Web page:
Now, a demonstration can be very effective and can engage the learners. Unlike a video, it can be modified and customised, and then applied directly to the curriculum in real time. (Also, the learners must be heartily sick of videos by now!) But a teacher demo lacks the investigative component. A good lab is more about the journey than the destination. Students learn most from their repeated trials and their errors – the old adage that failure is a better teacher than success. The general problem with a teacher demo is it tends to be the whole journey in one motion. It can be very helpful but a lot of learning is lost and students do not develop their practical science skills.
Also, the particular problem with a teacher demonstration in 2021 is the distance. Learners can’t crowd around the apparatus anymore. A demo typically consists of experimental material with some measurement instruments, and the learners can’t really see either part.
What to do?
Well, an option is to use sensors: instead of a thermometer, a temperature sensor, instead of litmus paper, a pH probe. Sensors can be displayed on many devices: tablets, computers, projectors, monitors, Smartboards etc.-even the learners’ phones (if they are not too busy texting each other). Apart from being much more visible this way, sensors can also capture information where traditional instruments fall short. The classic example is a magnet dropping through a coil – the meter shows a needle flick, but the voltage sensor captures the full range of induction, with thousands of measurements per second. And sensors can do the painful dog-work in a lab. Below is a lab on aquatic pH for different light and temperature levels. The sensors take measurements automatically over a period of hours and the whole class can monitor the change on a real time graph.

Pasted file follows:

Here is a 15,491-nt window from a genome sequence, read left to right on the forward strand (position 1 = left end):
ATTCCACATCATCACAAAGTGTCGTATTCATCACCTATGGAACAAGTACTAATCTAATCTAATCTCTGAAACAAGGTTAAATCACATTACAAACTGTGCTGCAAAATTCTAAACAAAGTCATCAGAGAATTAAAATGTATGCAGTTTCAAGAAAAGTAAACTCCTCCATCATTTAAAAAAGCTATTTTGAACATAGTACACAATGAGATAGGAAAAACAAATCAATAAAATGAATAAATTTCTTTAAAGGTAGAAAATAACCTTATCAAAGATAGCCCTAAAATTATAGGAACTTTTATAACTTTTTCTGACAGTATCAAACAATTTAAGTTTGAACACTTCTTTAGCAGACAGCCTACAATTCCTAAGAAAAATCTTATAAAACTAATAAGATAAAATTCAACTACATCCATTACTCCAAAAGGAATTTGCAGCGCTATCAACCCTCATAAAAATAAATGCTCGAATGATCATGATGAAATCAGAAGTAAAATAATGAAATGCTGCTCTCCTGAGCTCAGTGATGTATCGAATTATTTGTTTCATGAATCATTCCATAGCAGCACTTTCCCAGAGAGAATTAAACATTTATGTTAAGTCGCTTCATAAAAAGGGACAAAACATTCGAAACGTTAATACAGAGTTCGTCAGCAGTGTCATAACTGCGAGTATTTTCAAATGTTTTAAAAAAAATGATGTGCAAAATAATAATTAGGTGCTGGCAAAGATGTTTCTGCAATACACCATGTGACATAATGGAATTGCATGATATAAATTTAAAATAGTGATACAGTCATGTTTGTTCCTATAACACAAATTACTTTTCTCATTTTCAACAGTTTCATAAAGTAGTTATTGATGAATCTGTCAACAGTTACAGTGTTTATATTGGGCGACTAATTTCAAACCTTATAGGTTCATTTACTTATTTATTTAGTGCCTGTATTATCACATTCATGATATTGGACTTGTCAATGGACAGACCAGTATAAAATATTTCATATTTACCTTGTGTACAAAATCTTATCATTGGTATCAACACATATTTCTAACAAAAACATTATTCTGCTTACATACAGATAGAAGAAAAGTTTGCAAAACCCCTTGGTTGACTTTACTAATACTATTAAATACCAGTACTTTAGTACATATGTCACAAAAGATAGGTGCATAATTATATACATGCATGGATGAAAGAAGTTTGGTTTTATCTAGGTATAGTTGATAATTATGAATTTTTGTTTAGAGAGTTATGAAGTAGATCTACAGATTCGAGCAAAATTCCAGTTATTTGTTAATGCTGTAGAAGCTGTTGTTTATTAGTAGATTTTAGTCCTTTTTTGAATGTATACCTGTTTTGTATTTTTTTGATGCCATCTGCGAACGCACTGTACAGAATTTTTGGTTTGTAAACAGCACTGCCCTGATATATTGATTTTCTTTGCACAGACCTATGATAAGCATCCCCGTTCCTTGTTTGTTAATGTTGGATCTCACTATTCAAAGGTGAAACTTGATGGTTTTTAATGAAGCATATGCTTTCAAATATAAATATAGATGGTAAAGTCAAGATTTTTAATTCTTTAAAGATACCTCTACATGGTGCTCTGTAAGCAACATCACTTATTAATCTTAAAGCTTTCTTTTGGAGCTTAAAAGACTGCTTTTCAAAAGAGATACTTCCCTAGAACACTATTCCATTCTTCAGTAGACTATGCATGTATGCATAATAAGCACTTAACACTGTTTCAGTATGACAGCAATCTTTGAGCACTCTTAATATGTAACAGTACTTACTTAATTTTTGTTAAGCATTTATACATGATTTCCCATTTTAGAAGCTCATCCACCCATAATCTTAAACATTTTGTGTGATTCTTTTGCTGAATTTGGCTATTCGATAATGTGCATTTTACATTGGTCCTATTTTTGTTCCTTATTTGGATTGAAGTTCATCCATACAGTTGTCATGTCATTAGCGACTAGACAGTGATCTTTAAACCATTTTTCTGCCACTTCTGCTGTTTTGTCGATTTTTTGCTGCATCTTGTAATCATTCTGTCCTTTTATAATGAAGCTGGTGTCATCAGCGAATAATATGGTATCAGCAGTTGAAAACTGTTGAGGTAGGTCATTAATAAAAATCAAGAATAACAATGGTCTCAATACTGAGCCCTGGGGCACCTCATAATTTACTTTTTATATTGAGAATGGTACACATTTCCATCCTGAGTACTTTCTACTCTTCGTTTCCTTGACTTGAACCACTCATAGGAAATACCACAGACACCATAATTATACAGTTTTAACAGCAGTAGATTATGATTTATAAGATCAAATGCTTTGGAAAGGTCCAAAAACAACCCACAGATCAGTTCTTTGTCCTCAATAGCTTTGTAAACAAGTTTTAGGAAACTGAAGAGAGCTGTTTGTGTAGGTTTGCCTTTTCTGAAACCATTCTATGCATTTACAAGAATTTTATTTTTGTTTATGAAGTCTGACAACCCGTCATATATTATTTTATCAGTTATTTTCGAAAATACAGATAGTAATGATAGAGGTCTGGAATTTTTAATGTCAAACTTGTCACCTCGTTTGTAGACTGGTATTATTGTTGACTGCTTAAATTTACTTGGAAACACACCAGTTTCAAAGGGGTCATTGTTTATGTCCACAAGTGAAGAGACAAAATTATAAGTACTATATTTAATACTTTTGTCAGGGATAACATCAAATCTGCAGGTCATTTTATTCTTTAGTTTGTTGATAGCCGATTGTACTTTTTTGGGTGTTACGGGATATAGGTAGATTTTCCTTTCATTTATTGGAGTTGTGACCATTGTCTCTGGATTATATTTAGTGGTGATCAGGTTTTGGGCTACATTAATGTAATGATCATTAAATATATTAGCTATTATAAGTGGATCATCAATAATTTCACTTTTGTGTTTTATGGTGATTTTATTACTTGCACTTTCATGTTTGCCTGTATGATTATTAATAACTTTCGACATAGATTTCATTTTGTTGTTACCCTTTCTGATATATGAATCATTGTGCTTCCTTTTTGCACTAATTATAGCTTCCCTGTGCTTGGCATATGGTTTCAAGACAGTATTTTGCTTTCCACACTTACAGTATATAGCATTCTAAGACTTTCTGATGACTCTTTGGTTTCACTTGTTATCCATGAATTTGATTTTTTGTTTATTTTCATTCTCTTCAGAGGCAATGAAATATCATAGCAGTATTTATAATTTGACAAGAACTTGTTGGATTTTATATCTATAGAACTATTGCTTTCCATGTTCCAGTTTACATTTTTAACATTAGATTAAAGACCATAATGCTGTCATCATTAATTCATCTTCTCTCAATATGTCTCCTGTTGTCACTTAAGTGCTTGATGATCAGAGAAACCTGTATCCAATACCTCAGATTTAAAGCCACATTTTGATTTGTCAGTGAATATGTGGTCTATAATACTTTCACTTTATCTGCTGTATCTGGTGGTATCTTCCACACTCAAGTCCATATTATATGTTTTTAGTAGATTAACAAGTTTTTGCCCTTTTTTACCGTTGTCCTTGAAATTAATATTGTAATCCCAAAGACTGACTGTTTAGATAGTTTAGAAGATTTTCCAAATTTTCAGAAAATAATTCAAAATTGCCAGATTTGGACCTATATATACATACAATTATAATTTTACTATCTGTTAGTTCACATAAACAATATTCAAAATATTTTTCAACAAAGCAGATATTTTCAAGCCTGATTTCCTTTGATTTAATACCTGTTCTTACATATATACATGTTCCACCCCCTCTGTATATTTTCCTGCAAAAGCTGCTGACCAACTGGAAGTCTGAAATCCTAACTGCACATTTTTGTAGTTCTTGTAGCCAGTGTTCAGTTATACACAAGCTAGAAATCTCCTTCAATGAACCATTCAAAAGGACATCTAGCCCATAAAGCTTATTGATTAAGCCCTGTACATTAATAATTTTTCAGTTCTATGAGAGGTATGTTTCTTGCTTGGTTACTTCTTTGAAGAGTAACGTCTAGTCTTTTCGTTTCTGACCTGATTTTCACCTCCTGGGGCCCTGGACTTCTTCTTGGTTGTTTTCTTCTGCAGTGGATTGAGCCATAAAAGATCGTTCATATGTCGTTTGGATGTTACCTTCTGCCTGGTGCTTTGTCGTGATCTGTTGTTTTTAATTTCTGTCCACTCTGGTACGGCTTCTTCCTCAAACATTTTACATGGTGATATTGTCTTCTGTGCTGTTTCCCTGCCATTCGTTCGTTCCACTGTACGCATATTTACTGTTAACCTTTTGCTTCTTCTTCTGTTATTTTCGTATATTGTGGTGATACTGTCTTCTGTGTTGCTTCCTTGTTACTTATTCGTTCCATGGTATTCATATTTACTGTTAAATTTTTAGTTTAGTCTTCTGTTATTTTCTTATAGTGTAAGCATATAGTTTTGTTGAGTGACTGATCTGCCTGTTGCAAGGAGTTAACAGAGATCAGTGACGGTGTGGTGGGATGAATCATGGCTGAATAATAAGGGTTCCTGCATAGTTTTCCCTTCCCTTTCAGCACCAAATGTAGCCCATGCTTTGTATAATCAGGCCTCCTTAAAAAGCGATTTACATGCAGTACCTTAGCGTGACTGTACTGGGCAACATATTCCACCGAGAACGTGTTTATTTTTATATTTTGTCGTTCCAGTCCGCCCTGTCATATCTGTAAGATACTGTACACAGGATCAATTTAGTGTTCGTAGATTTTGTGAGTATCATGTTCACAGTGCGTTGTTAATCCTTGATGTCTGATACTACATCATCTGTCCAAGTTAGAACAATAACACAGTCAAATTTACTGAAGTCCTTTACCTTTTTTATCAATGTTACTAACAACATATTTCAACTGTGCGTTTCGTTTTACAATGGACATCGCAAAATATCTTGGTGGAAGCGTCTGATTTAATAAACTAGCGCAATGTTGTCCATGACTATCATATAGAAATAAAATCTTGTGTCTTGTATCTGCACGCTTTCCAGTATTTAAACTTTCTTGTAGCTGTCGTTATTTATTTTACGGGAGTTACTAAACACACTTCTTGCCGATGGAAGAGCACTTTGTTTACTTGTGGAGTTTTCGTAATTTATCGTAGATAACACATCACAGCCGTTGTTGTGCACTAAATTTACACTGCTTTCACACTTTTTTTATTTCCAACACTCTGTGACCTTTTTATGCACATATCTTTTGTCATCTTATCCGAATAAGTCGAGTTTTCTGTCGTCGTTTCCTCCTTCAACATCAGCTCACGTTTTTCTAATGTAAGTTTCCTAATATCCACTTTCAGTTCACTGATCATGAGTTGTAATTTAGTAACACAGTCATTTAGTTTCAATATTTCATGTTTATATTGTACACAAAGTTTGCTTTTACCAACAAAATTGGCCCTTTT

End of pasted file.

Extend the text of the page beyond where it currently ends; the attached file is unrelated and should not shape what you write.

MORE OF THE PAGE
There are also free work-sheets available for teachers and learner to use while observing these measurements onscreen. Learners may not develop their hands-on skills, but at least they can work on scientific observation and investigation.
But what about the equipment? Sometimes a learner needs to see a physical change at the same time as the measurement. Technology can help with that as well.
This Microscope Camera includes a stand, built in adjustable LED lighting, and has a 60x Optical Zoom. You can see even the tiniest changes during an experiment (as pictured for stress and strain) or else use it as a working microscope for Life Science activities.
“This is not 1918! We have tools now which weren’t available back then.” That was the message from the WHO panellists during their recent meeting on the South African Covid variant. We just have to be careful and flexible and make good use of the latest resources. The same applies to science in the classroom in 2021.
For information on sensor availability and pricing, as well as the microscope camera, please mail me at az.oc.trep@retep
or visit www.pertindustrials.com